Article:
Service design problems won’t go away, we just have to know that they are also design problems.

We just have to take them under our wings, we have to make sure that we understand those problems and we help solve them. That’s how you do it, and that goes into physical product design as well, industrial product design as well. If you think an exercise cycle is designed as is, and that’s the final form, you would never know what more could be done there. You need someone who is willing to innovate and has some design knowledge to go and disrupt that whole market. It’s a $2000 bicycle, people are buying it left, right and center. e.g. a lot of bike startups are coming up in San Francisco like Lime and Bird. Why do they come up with those kind of things? Because there are problems in society that technology cannot solve but this is also way design can solve those problems, like transportation, parking, pollution… Broaden your horizon, read things that are not about UI design. I think UI design you can just keep chugging away and be better at it. But these things if you don’t learn and if you don’t understand, you will never be useful tomorrow. You might be useful today, you might be earning today, tomorrow you are replaceable. So, yeah that’s what keeps me up at night.

Expanding your horizon and inspiration

(On taking inspirations) There are definitely design teams out there. But I would say I derive more inspiration these days from history and understanding the society. Reading a lot of books is definitely one way to improve your understanding of why we have designed things the way we have designed today. Architectures is one of my big topics of interest. Another one is Urban design, there are some really good authors that have written books on urban design, like going to designing safe spaces for people. Why are European cities designed the way they are designed vs Chinese cities the way they are designed. I think there is a lot of design knowledge out there that actually play at human psychology and human sensitivity. For eg there was really good anecdotal piece that I wrote about one of the things that I read in books- about the town squares that are there in all European cities. In medieval times, people needed a way to safely gather in a town when outside parties attack. Sure, you had castles, but even when your castle was not able to support you, there will be this town center that has only four corners at the entry points and everything else is cordoned off, and you can literally see in all directions, the horizon is in your visible point, and you can see who is coming from the top, who is coming from the corners. It was easy to protect, it was easy to feel safe in those enclosures, and it was easy to guard from the towers that we there in the adjacent places. Every medieval town in Europe is designed that way. I would have never known about it if I didn’t read about it. That goes into psychology of if we are threatened, we as humanity, what kind of behaviors do we resort to, how do we protect ourselves as society, how do we protect ourselves as individuals, and that’s when we start to understand how our mind works.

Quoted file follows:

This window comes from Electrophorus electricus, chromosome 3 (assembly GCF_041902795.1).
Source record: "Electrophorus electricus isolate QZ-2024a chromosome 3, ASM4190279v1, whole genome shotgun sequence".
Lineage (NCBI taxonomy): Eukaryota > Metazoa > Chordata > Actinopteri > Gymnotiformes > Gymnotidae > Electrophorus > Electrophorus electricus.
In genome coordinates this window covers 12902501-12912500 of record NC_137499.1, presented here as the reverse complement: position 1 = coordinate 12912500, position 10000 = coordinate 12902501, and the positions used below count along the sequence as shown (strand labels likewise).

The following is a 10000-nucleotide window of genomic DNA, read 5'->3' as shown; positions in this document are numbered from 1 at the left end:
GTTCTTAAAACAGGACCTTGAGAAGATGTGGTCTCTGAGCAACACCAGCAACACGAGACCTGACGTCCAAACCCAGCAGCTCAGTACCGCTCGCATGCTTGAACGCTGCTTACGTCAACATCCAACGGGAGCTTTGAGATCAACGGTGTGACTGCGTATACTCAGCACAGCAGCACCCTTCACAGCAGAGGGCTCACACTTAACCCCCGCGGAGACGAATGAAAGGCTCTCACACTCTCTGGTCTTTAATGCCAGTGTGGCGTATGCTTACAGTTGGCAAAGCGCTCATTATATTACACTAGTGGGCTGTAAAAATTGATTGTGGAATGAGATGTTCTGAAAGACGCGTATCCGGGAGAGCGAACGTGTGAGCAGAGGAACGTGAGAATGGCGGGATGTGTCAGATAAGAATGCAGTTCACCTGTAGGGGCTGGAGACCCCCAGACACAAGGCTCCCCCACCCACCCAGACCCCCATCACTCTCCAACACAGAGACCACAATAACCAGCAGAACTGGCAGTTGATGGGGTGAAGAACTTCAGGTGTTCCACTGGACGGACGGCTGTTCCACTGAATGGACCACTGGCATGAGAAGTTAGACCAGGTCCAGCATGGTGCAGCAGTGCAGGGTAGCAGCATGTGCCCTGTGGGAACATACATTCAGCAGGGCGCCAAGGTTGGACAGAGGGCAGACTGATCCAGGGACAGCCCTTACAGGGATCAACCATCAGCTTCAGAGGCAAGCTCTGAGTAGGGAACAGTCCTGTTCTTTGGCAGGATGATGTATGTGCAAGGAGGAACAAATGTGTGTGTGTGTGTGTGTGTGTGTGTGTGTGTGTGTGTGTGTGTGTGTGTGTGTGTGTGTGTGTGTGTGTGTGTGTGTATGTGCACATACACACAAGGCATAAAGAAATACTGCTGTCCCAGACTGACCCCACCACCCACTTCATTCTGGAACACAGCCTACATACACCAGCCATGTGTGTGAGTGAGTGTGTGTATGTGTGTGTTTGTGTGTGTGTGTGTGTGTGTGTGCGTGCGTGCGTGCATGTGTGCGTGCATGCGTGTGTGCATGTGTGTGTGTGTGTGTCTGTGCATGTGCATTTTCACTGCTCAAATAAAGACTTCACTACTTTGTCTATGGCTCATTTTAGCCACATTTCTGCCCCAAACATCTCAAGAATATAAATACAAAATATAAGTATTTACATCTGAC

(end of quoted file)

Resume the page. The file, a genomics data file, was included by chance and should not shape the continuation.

There are some great podcasts that goes into these historic things, from really good books, but again this is how you keep updated about the other fields and lot of designers have said this, a lot of designers say that great insights about design are not in the design books, in the field of design, they are outside, and you can only learn if you are willing to indulge into those things.

Again, I think I have a lot of links and books and resources, I would love to share if you are interested. May be we can do a follow up email to all the people who have signed up and I can send some resources.